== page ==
When the show is flying, there's nothing better. It's euphoric. You feel like you've won, because you achieved what you set out to do and given people the best night they've ever had. That's great, but imagine being Pink Floyd. They have 100,000 people cheering them because it's the best thing they've ever seen!

• You have a rapport with your audience don't you?

Yes, I like telling stories, and people like to listen to them. They think, 'He's telling this story just to me.' That's a marvellous feeling.

• Are you ever purposefully provocative in order to annoy the politically correct?

Yes. I deliberately try and upset certain people. All those unfunny lefties rile me. I feel my reputation is unfair, but I would say that, wouldn't I? If I upset someone, I can't say it's their problem. And it's true that whatever I say, it never looks good written down in black and white because you can't see the twinkle in my eye. Everyone needs a bad guy to make them feel better. But you can't change some people. I could cure hunger in Africa, and certain people would still see me as racist.

• Do you think you can alter that image?

Yes, I think that perception can be broken. You can wrong-foot people sometimes by giving a surprise answer. But in the end, all I can do is live my own life and ask myself at the end of each day if I've done my best.

• What does the future hold?

I'm trying to cut down on the touring because I've got a new job. I'm not going to pack up the comedy – after all, I've lasted this long! I also need it as a release. But I've got other priorities now. With Simon Weston, I co-founded this charity in 2014 called Care after Combat. It looks after military veterans who are in the criminal justice system. Working with the charity has got under my skin. I feel very passionate about it.

• Tell us more about the charity.

I've got used to being around veterans. I used to entertain the troops, and my dad was a soldier. 60% of prisoners reoffend, so I thought, let's try and prevent the veterans from doing that. Our aim is to keep people out of prison. At Care after Combat, we are currently looking after 160 veterans. Fifty of them have been released in the last 12 months and none of them have reoffended. We take care of them.

• What you do with them?

A lot of them got into the criminal justice system through a moment of madness. So we are there to give them self-esteem and a mentor. We also give them education, which is vital. Yes, by all means punish people who have committed a crime, but make sure that you can educate them at the same time, so they don't reoffend. It's in everyone's benefit – apart from the people who make burglar alarms, of course. They'll all go skint! So we work to help these guys back onto the path to normality. We can't go waving banners at football matches, because these veterans want to be anonymous. But we can still really help them.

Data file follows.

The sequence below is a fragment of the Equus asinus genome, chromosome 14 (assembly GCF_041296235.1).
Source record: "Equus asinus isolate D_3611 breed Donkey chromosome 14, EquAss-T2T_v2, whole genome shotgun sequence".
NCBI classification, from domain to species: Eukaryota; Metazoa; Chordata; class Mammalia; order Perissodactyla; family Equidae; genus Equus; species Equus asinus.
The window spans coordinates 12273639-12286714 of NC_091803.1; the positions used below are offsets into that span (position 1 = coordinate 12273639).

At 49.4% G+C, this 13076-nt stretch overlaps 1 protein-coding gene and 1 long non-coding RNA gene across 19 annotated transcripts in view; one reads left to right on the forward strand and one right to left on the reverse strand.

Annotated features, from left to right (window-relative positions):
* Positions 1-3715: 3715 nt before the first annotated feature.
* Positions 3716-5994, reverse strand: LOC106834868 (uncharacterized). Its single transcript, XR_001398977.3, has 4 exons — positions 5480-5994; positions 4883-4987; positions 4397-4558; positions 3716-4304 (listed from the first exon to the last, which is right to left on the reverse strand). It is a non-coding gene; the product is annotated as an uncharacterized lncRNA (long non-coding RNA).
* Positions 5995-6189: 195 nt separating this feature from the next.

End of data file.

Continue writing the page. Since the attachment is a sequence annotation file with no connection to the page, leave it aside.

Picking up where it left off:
• Have you visited a lot of prisons during the course of your work for the charity?

Yes. Whatever you read in the newspapers, prison is horrible. You're away from your loved ones and locked up for 22 hours a day. Instead of being locked up for 22 hours a day, I think prisoners should be in the classroom for 12 hours a day. It should be like university. I hope that one day employers will ask ex-prisoners, 'Why should I give you the job?' 'Because I did two years in Winchester prison.' 'You're hired. You're our new MD!'

• How did you get to know Simon Weston?

I met him when he was being patched up at Chessington. He's a great guy. He's our charity's chairman. He's instantly recognisable. There's much more to him than you'd think. He suffered terrible physical injuries, but he also underwent huge mental trauma. That's why he's a hero. He got his life back. He's inspirational, and he cares deeply about others. Once you've got him on board, you can't fail. Even I can't ruin it!

• What message do you hope that audiences will take away from '40 Years On'?

I came from nothing, but I managed to make a success of my life. I want to let people know that they should never give up. Something bad will happen, but then something good will happen. I'd like to tell people that there's always something else coming, no matter how bleak life may seem. You have to push on and get through life. Above all, I would like to give people hope.

• Jim Davidson: 40 Years On is at King's Lynn Corn Exchange on January 19-20, 8pm, £23.50, 01553 764864, www.kingslynncornexchange.co.uk

• He will also be at Pavilion Theatre, Cromer Pier, February 17-18, 8pm, £23, 01263 512495, www.cromerpier.co.uk